Sex By Numbers is a lively and entertaining guide to the statistics of sex. Written by David Speigelhalter, Professor of Risk at Cambridge University, the book teaches statistical rigour through the ever sensational subject of sex.
Sex By Numbers Summary
Sex By Numbers is a fascinating statistical insight into human sexual behaviour.
Well researched, with a rigourous and entertaining style, the book covers topics including sexual frequency, sexual preferences, sexuality, partner count, prostitution, pregnancy, STIs and sexual impulses looking at the statistical information available and the limits of obtaining valid and accurate data.
Below are some of the key insights from the book.
- Obtaining accurate data on sexual behaviour, sexuality and other taboo topics presents huge problems for researchers.
- The media will always sensationalise statistical research on sex to suit their own purpose of selling human interest.
- Comparing sexual frequency with conceptions approximately 1 in 1000 sexual sessions results in a baby.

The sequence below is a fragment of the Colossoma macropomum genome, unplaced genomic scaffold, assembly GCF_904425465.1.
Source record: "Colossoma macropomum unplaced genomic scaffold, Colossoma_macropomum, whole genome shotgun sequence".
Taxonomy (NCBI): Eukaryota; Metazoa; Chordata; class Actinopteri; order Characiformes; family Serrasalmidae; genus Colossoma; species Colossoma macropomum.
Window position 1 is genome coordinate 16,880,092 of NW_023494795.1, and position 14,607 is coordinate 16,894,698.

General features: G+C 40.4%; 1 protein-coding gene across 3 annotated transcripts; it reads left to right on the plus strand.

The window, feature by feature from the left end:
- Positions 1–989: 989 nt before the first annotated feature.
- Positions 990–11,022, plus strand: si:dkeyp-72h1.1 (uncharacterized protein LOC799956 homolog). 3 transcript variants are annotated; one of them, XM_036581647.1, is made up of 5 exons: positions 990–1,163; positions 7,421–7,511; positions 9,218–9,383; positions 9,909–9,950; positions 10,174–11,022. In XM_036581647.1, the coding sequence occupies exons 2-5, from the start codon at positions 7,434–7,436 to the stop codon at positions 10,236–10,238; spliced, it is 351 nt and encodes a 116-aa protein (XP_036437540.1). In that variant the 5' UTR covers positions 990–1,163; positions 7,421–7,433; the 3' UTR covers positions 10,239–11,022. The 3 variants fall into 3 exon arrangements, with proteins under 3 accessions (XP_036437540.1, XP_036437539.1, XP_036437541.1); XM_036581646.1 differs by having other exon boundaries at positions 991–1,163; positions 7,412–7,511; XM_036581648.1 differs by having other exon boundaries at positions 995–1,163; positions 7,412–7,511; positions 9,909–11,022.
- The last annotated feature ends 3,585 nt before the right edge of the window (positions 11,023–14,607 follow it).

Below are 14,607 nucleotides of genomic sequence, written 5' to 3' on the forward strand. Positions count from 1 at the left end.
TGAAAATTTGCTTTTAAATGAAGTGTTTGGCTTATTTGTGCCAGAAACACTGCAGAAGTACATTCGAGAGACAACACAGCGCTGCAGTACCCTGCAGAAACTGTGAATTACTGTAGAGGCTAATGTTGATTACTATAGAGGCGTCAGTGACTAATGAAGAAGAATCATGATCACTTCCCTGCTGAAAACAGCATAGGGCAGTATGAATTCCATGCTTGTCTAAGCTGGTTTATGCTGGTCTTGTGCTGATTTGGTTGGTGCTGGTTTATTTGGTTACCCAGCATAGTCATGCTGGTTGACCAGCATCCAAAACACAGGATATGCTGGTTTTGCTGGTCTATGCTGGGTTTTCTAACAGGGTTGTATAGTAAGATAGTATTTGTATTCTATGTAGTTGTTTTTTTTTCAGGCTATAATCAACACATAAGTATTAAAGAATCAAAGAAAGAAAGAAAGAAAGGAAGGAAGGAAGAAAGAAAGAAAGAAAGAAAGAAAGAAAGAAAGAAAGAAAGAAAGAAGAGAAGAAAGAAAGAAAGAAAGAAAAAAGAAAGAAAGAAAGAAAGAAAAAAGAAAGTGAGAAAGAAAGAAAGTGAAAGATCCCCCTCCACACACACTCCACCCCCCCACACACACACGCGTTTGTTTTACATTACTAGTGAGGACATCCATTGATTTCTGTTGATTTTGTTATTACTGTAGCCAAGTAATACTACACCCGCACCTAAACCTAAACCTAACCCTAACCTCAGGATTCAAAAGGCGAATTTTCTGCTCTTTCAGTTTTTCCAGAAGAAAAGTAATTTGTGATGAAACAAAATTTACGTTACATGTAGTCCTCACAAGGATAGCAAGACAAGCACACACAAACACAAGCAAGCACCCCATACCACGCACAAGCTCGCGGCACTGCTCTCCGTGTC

- Statistical analysis suggests that people consciously and subconsciously alter their sexual partner count and overrepresent towards round numbers.
- Our best guess for paternal discrepancy is 1 in 30 children.
- Typically 42% of UK marriages end in divorce with risk building towards year 7 (3%) and falling each year thereafter.
- The Kinsey survey is commendable for breaking taboos but overestimates sexual variety due to the research methods used (sample bias)
- Our best guess is that 1.7% identify as Gay/Lesbian, 1.8% as Bisexual and 0.3% as Transgender but reported behaviours of activities add to these percentages.
- Historical parish records for marriages vs. christenings suggests that approximately 20% of brides were pregnant when married in the 1800s.
- The rate of ‘Illegitimate’ (non-wedlock) children has risen from <10% towards 50% with accelerated growth from 1970s onwards.
- 45% of pregnancies are either ‘unplanned’ or ‘ambivalent’ based on the London assessment criteria in the UK.
- Prostitution in the UK is worth £5.3bn to the UK economy but accurate data is extremely difficult to obtain.
- In natural circumstances for every 20 women born, 21 men are born and this is most likely influenced by the frequency of sex taking place as male frequency spikes in the days following ovulation.